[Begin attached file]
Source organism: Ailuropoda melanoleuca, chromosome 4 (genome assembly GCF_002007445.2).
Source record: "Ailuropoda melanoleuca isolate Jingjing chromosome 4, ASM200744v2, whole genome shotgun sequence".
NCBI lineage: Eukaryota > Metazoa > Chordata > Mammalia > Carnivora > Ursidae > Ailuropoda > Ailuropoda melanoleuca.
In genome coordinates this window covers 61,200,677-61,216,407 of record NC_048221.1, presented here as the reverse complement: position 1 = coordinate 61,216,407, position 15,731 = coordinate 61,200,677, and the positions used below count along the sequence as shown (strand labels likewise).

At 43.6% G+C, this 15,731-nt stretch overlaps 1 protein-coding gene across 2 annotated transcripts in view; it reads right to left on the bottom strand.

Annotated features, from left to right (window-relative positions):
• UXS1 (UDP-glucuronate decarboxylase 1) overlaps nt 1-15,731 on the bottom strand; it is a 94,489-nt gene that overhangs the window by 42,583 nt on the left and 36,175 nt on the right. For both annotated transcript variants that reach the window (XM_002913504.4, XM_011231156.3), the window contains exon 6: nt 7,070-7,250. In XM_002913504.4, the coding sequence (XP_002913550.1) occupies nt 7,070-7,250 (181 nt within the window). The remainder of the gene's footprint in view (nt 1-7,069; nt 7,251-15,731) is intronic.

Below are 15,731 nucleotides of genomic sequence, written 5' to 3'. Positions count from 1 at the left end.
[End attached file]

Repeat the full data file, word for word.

Source organism: Ailuropoda melanoleuca, chromosome 4 (genome assembly GCF_002007445.2).
Source record: "Ailuropoda melanoleuca isolate Jingjing chromosome 4, ASM200744v2, whole genome shotgun sequence".
NCBI lineage: Eukaryota > Metazoa > Chordata > Mammalia > Carnivora > Ursidae > Ailuropoda > Ailuropoda melanoleuca.
In genome coordinates this window covers 61,200,677-61,216,407 of record NC_048221.1, presented here as the reverse complement: position 1 = coordinate 61,216,407, position 15,731 = coordinate 61,200,677, and the positions used below count along the sequence as shown (strand labels likewise).

At 43.6% G+C, this 15,731-nt stretch overlaps 1 protein-coding gene across 2 annotated transcripts in view; it reads right to left on the bottom strand.

Annotated features, from left to right (window-relative positions):
• UXS1 (UDP-glucuronate decarboxylase 1) overlaps nt 1-15,731 on the bottom strand; it is a 94,489-nt gene that overhangs the window by 42,583 nt on the left and 36,175 nt on the right. For both annotated transcript variants that reach the window (XM_002913504.4, XM_011231156.3), the window contains exon 6: nt 7,070-7,250. In XM_002913504.4, the coding sequence (XP_002913550.1) occupies nt 7,070-7,250 (181 nt within the window). The remainder of the gene's footprint in view (nt 1-7,069; nt 7,251-15,731) is intronic.

Below are 15,731 nucleotides of genomic sequence, written 5' to 3'. Positions count from 1 at the left end.